Dan Froomkin at The Intercept is asking whether America is just playing into ISIS’s hands by going to war with them:
There are many reasons the U.S. shouldn’t go to war with the Islamic State — and the best one may be because that is exactly what they want us to do.
A growing number of people I consider experts in the field believe that the recent beheadings of two American journalists and a British aid worker were deliberate acts of provocation, and that ISIS is not just hoping for an American overreaction, but depending on it — perhaps even for its own survival.
Froomkin is a smart writer, and he quotes a lot of smart observers of America’s Middle East Follies who all agree that the beheadings that have brought us to this point have been intended to provoke the military response we’re now pursuing. And by “the beheadings that have brought us to this point,” I mean the two Americans and one Brit who were beheaded by ISIS on video. They are, after all, the only ISIS atrocities that really seem to be driving US policy, not the countless number of Iraqis and Syrians they’ve beheaded without cameras present, or, hey, the 8 or so people our close ally Saudi Arabia beheaded last month in the regular course of government business. But I digress.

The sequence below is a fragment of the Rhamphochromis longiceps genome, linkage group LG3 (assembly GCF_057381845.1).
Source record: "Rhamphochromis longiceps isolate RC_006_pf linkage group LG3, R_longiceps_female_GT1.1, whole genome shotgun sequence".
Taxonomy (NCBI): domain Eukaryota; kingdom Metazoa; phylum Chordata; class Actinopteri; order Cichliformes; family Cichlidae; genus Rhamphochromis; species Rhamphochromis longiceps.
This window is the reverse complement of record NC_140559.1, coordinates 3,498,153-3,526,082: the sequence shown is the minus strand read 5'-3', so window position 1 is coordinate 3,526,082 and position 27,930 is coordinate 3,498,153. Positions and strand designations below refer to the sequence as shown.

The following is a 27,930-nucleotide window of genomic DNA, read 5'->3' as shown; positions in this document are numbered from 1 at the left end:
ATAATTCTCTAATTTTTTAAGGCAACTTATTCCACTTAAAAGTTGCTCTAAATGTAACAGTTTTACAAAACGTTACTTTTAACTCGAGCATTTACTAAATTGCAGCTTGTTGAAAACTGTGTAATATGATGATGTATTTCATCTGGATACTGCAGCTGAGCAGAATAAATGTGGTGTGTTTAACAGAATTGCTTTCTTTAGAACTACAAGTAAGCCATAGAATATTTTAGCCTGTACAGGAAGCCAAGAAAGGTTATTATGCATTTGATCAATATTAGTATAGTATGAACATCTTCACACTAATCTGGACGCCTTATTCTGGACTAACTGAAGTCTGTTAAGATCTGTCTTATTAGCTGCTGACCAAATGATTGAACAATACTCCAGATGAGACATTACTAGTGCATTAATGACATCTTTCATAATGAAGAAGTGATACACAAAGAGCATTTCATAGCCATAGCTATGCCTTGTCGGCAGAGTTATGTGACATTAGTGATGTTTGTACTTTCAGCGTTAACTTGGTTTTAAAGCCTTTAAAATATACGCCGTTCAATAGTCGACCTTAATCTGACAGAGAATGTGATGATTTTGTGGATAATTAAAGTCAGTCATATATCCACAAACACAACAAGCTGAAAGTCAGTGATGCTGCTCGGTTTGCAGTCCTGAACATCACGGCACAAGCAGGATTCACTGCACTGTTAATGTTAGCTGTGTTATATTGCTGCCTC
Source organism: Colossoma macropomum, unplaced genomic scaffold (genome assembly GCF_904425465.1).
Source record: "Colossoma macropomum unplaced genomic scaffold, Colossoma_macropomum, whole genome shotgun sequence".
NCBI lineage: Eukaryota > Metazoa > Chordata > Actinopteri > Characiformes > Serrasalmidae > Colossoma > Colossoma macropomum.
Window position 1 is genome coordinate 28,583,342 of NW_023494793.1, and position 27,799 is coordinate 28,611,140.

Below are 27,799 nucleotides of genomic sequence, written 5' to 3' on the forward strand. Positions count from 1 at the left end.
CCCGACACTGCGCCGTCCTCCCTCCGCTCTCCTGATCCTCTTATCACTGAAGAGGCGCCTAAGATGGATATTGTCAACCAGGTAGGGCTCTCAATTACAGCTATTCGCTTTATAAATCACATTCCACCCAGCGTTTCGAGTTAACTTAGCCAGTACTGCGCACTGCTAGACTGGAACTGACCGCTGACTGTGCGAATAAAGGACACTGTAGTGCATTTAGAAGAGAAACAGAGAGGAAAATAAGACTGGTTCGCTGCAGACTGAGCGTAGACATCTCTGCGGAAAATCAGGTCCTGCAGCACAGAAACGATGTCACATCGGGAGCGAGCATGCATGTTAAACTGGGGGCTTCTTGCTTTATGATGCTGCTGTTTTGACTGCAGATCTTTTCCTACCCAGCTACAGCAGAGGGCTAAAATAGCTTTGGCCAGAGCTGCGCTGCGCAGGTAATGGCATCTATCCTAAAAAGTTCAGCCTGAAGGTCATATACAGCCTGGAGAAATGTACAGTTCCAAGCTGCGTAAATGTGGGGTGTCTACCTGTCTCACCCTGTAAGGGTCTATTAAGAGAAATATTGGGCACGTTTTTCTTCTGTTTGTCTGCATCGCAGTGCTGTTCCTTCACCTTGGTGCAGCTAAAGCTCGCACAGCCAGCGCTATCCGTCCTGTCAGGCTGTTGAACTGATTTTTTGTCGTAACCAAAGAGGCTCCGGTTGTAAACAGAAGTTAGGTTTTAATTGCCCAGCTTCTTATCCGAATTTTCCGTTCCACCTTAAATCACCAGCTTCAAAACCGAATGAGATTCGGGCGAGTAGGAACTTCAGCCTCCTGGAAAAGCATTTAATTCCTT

This is, in my view, the correct interpretation of the beheading videos, or at least, let’s say, half of it. There are many reasons why ISIS chose to publicly murder James Foley, Steven Sotloff, and most recently British aid worker David Haines, but the two most obvious ones are: to bring attention to the group and raise its profile among potential recruits or financial backers, and to provoke a disproportionate American response. They’re trying to get us to run the Iraq War, which after all birthed the organization that would become ISIS, all over again. Nothing would bring more credibility to the “caliphate” than for it to stand up to and ultimately defeat the greatest military power of the time (kind of like the actual caliphate did once upon a time), and nothing would boost ISIS’s support in the Sunni community (the less extremist folks who are likely to reject ISIS’s strict manifestation of Islamic governance over time) than for it to defeat an American army that is seen as working on behalf (even if unwittingly) of a would-be Shiʿa takeover of the heart of the region. Get the Americans to start lobbing ordinance on Sunni civilians in the name of the government in Baghdad and its Iranian pals, and wavering Sunnis are again reminded why they’ve been mostly tolerating ISIS as the lesser of two evils when compared to Baghdad. Draw America into a full scale war that it doesn’t really have the heart to fight, win, and the whole region may open up to your advances. This is the Al Qaeda playbook, and ISIS knows that it works because America hasn’t really figured out how to counter it. Continue reading